Epiphyllum: Properly Care For Leaf Cacti

Epiphyllum belong to the foliage cacti, which convince with great abundance of flowers. The easy-care plants have a shrub-like growth, rather unusual for typical cacti. Due to the often hanging shoots, they are often cultivated as hanging basket plants, but they have different requirements regarding location, substrate and care than other cacti plants. How to properly care for the interesting Epiphyllum, you will learn in this article.


Origin and distribution

Most species of the genus Epiphyllum are native to Central and South America and the Caribbean, where they grow as perching plants on the tall trees of tropical moist rainforests. In the trade, mainly hybrids of the outwardly very similar wild species can be found. These are considered less demanding than their parent species and are therefore easier to care for as houseplants.


Due to their tropical origin, Epiphyllum leaf cacti are not winter-hardy in our country and are therefore mainly cultivated as houseplants. Only during the warm summer months, the very sensitive to cold plants may be on the terrace or balcony, but should not be exposed to full sun. Since most species and varieties have a hanging habit, you can keep them as hanging baskets. If this is not desired, the long shoots should either be supported or tied upwards.

Appearance and growth

All Epiphyllum leaf cacti grow either epiphytically or lithophytically, that is, as perching plants on trees or rocks. The various species grow shrubby, producing either drooping or climbing and rarely erect shoots. The long shoots are often highly branched and become woody with age. Young shoots tend to be flat, in contrast to the rounded older ones, and are not unlike leaves – though despite any outward resemblance, they are not deciduous. Thorns are usually not present. Some species do form some, but these remain very small.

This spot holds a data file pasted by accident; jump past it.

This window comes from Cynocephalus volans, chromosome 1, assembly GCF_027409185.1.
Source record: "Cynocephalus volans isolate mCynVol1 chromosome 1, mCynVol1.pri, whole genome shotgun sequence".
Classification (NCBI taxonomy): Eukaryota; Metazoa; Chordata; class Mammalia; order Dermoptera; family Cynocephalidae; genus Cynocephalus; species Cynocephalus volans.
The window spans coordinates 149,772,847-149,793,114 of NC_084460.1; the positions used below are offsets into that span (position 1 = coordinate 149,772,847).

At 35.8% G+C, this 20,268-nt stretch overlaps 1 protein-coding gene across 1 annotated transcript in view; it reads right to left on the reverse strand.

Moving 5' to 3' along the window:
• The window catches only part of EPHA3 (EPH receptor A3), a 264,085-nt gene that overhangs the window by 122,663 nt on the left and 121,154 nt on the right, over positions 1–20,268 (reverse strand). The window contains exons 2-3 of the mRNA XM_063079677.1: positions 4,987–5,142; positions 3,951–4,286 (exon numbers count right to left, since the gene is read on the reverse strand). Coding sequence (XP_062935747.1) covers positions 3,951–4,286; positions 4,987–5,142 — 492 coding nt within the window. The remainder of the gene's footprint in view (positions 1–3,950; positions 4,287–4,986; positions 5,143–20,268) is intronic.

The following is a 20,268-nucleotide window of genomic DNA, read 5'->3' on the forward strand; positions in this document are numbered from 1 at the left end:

Flowers and flowering time

The solitary, usually funnel-shaped flowers can grow very long: Some Epiphyllum species impress with flowers up to 30 centimeters in size, which can also be colored in almost any color except blue. The wild species mostly have white, yellow or pink flowers on the outside, which are pale yellow or whitish on the inside. Flowering times vary greatly depending on the species and cultivar. Incidentally, many species do not bloom until they are about five years old, so failure to bloom is not necessarily due to poor care.


In this country, due to the lack of pollinators, fruits are rarely formed. However, you can buy the black, kidney-shaped seeds in specialized stores and use them to grow your own plants.

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What location is suitable?

Epiphyllum leaf cacti prefer a bright and warm location, but without strong sunlight. A semi-shaded spot is best, offering protection from the burning sun, especially over midday. If the location is too sunny for the plant, it will quickly show in leaf burn. In summer, you are welcome to put the leaf cacti outside, but should also protect them from the midday sun as well as rain. When keeping indoors, high humidity between 60 and 80 percent is also important.


Even though epiphylls are cacti, standard cactus soil is unsuitable as a substrate. Foliage cacti have high nutrient requirements that cannot be met by cactus soil. Instead, use special soil for leaf cacti (available in specialized shops) or mix it yourself from normal potting soil and one third bark mulch, pumice gravel or quartz sand (14.00€ at Amazon*) – it is important that the substrate is well permeable and stagnant moisture can not occur in the first place.

Planting and repotting